Imperial Valley's young asthma sufferers a growing concern
Graciela Ruiz (left), a community health worker at El Centro Regional Medical Center, teaches Beatriz Lugo about asthma, in Spanish, at Lugo's residence in El Centro on April 24. (JOSELITO VILLERO FILE PHOTO / June 30, 2013)
To keep these incidents to a minimum, the El Centro family of six, of which five are asthmatic, has gone to great lengths to eliminate any household item that may trigger asthma symptoms.
Hypoallergenic pillows and curtains, restrictions on indoor pets and carpeting, the weekly changing of air-conditioning filters and constantly cleaning everything are just some of their strategies.
“You can have an (asthma) attack for having the wrong clothes on,” said Gina Arce, matriarch of the house.
As Arce has come to find out, certain fabrics may harbor dust mites better than others, as well as retain scents and smells that in turn may trigger an asthma attack. After all the family has been through, she said she considers herself pretty knowledgeable about asthma prevention and treatment.
The only one among her husband and four children who is not asthmatic, Arce finds herself in a peculiar position, but hardly alone.
“I’m just one of many, many, many,” she said.
A chronic problem
While local rates for people diagnosed with or currently suffering from asthma closely reflect those of the state, the rates for local hospitalizations and emergency room visits far exceed state figures.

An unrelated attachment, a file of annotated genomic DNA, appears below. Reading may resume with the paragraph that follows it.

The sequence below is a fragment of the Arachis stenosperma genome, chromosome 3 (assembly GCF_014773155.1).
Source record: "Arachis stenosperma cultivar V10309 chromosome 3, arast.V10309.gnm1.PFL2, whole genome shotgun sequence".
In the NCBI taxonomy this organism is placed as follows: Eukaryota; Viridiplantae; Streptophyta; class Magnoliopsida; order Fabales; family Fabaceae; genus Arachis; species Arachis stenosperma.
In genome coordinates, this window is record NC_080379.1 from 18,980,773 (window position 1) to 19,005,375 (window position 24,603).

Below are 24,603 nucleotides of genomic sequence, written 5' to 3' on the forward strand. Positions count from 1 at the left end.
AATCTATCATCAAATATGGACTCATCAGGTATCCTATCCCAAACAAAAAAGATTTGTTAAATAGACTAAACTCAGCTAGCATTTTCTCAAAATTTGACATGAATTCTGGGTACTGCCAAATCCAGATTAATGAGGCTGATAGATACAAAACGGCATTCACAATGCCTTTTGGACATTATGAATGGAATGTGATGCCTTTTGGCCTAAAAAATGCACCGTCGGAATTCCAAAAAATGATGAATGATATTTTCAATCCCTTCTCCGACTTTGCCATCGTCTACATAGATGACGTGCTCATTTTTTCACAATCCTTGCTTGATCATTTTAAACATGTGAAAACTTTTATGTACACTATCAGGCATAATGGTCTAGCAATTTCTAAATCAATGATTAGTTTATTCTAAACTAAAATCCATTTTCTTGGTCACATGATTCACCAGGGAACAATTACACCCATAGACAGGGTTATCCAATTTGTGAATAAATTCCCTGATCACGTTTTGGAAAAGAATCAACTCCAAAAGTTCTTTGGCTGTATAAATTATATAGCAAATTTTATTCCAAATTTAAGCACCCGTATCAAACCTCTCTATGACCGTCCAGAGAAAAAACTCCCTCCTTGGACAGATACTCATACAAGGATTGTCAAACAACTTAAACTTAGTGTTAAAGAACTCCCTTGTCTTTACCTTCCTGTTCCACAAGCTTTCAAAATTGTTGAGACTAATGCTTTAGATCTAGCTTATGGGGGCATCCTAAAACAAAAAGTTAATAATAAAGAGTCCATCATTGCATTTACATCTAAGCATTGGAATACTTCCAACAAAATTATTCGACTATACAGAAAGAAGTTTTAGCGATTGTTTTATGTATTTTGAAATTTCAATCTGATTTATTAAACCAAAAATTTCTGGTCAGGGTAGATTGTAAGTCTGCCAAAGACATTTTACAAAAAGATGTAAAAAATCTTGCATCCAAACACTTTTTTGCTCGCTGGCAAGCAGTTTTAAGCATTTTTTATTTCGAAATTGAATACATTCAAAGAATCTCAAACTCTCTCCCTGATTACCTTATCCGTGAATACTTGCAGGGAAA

In 2010, the rate of asthma-related emergency room visits for children ages 0-4 was 189.4 per 100,000 residents in the county, while it was 109.7 for the state.
“For a relatively small town, that is significant,” said Dr. Michael Welch of the Allergy & Asthma Medical Group in San Diego.
Adding to the problem is the fact that the Valley lacks a dedicated pediatric specialist for asthma, Welch said, noting that it’s often difficult for a physician to devote its practice to solely treating asthma.
“It would be nice if we could get someone out there,” Welch said.
Air quality in the area tends to suffer from high levels of fossil fuel emissions, pesticides, mold and dust. Windblown dust is the largest contributor in the county to particulate matter 10, or particles 10 microns and smaller, according to the Imperial County Air Pollution Control District.
Aside from the air quality, patient education, or lack thereof, also contributes to high rates of hospitalization.
“Asthma is very controllable once diagnosed and treated,” said Welch, who has visited the Valley to conduct asthma- and allergy-related presentations.
Education about asthma triggers, prevention and treatment is crucial to managing the chronic disease, for which there is no cure, experts said.
On average, local hospitals will charge about $24,296 for an asthma-related hospitalization. There were 297 hospitalizations with a primary diagnosis of asthma in the county in 2010, slightly above the average admitted between 1998-2010, which was 290, according to data provided by El Centro Regional Medical Center.
The recent closure of ECRMC’s children’s clinic may have added to such hospitalizations in the past eight months, said Aide Fulton, Imperial Valley Child Asthma Program director. Its closure put an end to weekly visits from a San Diego-based asthma specialist and left patients without a venue for follow-up consultations.